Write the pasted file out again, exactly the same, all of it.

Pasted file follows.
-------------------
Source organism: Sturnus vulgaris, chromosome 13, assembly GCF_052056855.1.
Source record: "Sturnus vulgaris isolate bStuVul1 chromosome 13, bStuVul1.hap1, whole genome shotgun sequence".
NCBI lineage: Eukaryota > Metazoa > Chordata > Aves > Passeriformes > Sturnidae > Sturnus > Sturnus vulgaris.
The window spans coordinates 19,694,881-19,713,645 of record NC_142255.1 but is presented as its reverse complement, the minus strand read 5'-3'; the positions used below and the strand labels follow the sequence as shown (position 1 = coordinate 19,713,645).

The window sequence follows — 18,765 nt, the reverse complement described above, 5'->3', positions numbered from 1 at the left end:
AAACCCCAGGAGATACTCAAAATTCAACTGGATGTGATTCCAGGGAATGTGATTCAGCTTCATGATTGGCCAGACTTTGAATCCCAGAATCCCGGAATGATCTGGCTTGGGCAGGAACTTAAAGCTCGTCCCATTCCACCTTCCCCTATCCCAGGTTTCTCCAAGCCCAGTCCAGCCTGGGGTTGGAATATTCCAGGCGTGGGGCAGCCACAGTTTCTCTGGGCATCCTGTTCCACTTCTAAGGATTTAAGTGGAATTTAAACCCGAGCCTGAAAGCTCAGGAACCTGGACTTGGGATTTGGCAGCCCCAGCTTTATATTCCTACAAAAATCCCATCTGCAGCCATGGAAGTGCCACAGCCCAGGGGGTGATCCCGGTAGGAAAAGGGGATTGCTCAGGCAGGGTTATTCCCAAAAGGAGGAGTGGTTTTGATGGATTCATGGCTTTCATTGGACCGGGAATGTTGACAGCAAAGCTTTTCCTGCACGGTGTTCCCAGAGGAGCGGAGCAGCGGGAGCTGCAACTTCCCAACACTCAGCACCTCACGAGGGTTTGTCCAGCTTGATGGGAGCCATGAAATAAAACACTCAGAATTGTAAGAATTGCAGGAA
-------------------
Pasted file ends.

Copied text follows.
Source organism: Sturnus vulgaris, chromosome 13, assembly GCF_052056855.1.
Source record: "Sturnus vulgaris isolate bStuVul1 chromosome 13, bStuVul1.hap1, whole genome shotgun sequence".
NCBI lineage: Eukaryota > Metazoa > Chordata > Aves > Passeriformes > Sturnidae > Sturnus > Sturnus vulgaris.
The window spans coordinates 19,694,881-19,713,645 of record NC_142255.1 but is presented as its reverse complement, the minus strand read 5'-3'; the positions used below and the strand labels follow the sequence as shown (position 1 = coordinate 19,713,645).

The window sequence follows — 18,765 nt, the reverse complement described above, 5'->3', positions numbered from 1 at the left end:
AAACCCCAGGAGATACTCAAAATTCAACTGGATGTGATTCCAGGGAATGTGATTCAGCTTCATGATTGGCCAGACTTTGAATCCCAGAATCCCGGAATGATCTGGCTTGGGCAGGAACTTAAAGCTCGTCCCATTCCACCTTCCCCTATCCCAGGTTTCTCCAAGCCCAGTCCAGCCTGGGGTTGGAATATTCCAGGCGTGGGGCAGCCACAGTTTCTCTGGGCATCCTGTTCCACTTCTAAGGATTTAAGTGGAATTTAAACCCGAGCCTGAAAGCTCAGGAACCTGGACTTGGGATTTGGCAGCCCCAGCTTTATATTCCTACAAAAATCCCATCTGCAGCCATGGAAGTGCCACAGCCCAGGGGGTGATCCCGGTAGGAAAAGGGGATTGCTCAGGCAGGGTTATTCCCAAAAGGAGGAGTGGTTTTGATGGATTCATGGCTTTCATTGGACCGGGAATGTTGACAGCAAAGCTTTTCCTGCACGGTGTTCCCAGAGGAGCGGAGCAGCGGGAGCTGCAACTTCCCAACACTCAGCACCTCACGAGGGTTTGTCCAGCTTGATGGGAGCCATGAAATAAAACACTCAGAATTGTAAGAATTGCAGGAA